Input electrical impedance Output electrical impedance = z / 2 3 z = 1 6 Eq . 4 Input electrical impedance Output electrical impedance = z / 2 4 z = 1 8 Eq . 5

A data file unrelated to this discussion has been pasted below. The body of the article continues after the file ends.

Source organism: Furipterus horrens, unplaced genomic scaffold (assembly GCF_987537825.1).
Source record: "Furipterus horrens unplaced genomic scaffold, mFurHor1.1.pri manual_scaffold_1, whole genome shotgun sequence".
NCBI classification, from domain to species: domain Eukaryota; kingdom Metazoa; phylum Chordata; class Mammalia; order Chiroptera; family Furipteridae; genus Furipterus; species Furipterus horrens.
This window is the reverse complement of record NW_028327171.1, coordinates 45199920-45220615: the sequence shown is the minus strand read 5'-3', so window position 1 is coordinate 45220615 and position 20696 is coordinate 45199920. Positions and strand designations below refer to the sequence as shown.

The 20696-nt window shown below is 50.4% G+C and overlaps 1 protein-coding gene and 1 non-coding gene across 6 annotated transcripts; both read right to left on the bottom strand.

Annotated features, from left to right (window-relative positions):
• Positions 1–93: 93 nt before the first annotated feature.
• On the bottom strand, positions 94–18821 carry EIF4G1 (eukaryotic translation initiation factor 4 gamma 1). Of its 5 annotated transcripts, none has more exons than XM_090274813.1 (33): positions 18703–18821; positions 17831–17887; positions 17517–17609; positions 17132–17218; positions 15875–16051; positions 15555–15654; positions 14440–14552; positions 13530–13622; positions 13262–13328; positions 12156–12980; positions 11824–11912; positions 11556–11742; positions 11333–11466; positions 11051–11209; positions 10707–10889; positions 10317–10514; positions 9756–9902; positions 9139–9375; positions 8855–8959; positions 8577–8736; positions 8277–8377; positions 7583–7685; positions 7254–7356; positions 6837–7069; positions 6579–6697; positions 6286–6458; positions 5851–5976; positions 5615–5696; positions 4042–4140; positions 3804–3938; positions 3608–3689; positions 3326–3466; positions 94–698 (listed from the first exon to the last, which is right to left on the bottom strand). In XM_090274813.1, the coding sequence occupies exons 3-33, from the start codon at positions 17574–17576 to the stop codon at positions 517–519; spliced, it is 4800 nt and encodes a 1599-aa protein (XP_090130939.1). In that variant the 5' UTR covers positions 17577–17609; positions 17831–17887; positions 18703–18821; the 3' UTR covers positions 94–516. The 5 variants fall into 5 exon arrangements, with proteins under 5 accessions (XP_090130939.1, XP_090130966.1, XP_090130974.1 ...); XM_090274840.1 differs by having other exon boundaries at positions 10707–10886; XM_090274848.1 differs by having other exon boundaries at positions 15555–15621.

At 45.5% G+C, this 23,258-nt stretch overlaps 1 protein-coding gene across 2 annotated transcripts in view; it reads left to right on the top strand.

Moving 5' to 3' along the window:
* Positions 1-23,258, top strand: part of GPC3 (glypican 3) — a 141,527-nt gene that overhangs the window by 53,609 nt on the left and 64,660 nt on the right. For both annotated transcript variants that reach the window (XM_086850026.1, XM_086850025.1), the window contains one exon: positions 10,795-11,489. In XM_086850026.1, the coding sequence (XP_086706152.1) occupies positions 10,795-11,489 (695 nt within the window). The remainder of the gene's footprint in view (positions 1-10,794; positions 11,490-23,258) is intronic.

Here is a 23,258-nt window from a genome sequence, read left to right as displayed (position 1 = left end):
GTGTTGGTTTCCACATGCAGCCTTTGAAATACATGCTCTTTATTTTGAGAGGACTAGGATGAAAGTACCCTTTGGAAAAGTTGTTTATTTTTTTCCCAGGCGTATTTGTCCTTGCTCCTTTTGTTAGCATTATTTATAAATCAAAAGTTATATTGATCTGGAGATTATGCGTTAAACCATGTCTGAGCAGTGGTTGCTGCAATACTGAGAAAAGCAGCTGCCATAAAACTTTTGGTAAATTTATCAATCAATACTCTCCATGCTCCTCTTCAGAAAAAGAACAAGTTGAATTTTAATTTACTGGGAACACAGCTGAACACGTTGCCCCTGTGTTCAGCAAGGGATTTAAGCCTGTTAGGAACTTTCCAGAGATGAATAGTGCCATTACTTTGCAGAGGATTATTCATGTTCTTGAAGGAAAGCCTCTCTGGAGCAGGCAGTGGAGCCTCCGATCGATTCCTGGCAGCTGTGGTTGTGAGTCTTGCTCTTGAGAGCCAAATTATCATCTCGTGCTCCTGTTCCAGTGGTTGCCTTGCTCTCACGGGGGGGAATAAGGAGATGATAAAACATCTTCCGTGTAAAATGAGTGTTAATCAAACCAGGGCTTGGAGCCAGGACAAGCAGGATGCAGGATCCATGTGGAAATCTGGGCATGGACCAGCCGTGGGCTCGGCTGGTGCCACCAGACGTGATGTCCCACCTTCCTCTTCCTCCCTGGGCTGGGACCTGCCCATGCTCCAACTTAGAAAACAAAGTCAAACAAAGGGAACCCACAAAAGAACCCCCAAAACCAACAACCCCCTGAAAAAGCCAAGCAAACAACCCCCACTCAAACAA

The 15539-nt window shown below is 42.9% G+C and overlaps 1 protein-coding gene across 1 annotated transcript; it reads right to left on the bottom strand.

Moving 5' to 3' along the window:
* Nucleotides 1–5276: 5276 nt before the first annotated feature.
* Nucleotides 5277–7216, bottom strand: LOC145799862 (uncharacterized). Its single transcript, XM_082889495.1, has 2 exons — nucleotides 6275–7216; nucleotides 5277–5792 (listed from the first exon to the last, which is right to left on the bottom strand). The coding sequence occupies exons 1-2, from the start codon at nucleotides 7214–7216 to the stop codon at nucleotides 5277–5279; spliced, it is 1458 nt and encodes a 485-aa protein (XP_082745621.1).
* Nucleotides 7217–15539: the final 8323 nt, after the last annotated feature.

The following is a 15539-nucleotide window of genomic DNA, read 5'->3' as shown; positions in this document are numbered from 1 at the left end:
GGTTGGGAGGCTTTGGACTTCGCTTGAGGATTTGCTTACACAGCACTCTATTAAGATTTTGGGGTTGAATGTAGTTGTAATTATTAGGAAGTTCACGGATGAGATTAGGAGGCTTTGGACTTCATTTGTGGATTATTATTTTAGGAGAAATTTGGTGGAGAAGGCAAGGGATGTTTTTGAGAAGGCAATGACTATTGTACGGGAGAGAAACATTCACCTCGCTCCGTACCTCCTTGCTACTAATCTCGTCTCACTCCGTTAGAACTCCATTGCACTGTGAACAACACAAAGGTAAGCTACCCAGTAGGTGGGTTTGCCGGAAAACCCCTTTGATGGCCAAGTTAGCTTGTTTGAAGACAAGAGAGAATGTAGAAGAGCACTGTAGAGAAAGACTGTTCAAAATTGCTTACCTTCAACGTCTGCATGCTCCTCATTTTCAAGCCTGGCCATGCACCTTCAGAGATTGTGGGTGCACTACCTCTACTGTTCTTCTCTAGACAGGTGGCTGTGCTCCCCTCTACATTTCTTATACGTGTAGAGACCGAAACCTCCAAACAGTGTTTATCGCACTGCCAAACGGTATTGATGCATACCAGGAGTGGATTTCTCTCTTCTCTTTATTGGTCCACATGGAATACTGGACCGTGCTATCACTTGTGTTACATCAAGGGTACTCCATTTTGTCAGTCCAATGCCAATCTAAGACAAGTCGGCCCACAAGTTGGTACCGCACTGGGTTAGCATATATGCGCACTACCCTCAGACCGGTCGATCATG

Turning now to FIG. 4A, any number of output IDTs 14 (IDTO) can be connected in electrical and acoustic series with each other within the DMS architecture 10. In FIG. 4B, the center point between the central IDTs (IDTO) is grounded. This point is generally near zero potential in a differential output configuration. In short, three or more output IDTs 14 (IDTO) can be connected in electrical and acoustic series with each other within the DMS architecture 10. With reference to FIG. 5A, the output IDTs 14 (IDTO) that are connected in electrical and acoustic series need not be adjacent to one another. As depicted, there are three input IDTs 14 (IDTI). In FIG. 5B, the center point between the central IDTs (IDTO) is grounded. This point is generally near zero potential in a differential output configuration. Two of the input IDTs 14 (IDTI) are just inside the reflectors 16 (R), wherein the third input IDT 14 (IDTI) is between adjacent pairs of output IDTs 14 (IDTO). As illustrated in FIG. 6A, the three or more output IDTs 14 (IDTO) that are in electrical and acoustic series may be separated by a mid-cavity reflector 16 (R′). In FIG. 6B, the center point between the central IDTs (IDTO) is grounded. This point is generally near zero potential in a differential output configuration. To enhance the passband characteristics of SAW architectures 10, a technique referred to as “chirping” has been employed to manipulate the standing waves within the acoustic cavity. To date, chirping has only been employed on the outside edges of an IDT 14. Further, only the edges that are at the junction of an input IDT 14 (IDTI) and an output IDT 14 (IDTO) have been chirped. Chirping is the process of varying the pitch (P) in an IDT 14 within a chirping region. The sum of the width of a finger and the space between two adjacent fingers 18 of an IDT 14 or reflector 16 is generally referred to as a pitch. As such, chirping entails varying the pitch in a chirping region. In one embodiment, the length of chirping may range from one period to twelve periods where a period is the pitch of the non-chirped fingers.